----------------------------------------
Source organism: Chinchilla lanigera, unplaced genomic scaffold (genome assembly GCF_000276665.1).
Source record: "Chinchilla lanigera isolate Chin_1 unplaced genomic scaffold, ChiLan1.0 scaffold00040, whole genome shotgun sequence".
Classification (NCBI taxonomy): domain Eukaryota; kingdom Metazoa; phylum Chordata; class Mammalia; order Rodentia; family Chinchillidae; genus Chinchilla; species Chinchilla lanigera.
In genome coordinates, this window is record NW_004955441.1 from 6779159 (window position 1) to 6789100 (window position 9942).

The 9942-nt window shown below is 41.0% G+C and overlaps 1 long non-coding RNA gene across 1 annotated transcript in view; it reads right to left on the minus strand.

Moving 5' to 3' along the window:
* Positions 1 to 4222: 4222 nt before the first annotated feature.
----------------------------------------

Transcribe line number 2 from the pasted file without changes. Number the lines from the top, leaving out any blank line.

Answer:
Source record: "Chinchilla lanigera isolate Chin_1 unplaced genomic scaffold, ChiLan1.0 scaffold00040, whole genome shotgun sequence".